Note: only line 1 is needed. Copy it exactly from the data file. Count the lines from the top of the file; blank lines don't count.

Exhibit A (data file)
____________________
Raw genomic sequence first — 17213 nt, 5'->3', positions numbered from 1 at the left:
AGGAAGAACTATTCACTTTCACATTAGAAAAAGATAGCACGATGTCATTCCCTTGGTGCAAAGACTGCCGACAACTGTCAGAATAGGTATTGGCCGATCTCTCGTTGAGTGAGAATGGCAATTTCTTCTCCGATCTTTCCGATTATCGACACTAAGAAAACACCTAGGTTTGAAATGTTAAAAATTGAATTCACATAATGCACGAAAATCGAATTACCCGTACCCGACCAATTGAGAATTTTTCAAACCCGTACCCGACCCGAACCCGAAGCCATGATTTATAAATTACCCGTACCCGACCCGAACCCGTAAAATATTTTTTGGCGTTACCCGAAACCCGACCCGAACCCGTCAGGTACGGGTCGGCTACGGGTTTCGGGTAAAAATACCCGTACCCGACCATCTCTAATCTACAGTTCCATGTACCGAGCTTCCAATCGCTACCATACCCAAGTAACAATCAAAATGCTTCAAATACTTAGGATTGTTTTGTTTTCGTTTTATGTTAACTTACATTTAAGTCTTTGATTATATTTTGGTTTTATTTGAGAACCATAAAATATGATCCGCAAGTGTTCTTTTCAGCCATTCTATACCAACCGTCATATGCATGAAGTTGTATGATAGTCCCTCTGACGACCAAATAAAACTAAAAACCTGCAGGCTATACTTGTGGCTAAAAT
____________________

Raw genomic sequence first — 17213 nt, 5'->3', positions numbered from 1 at the left: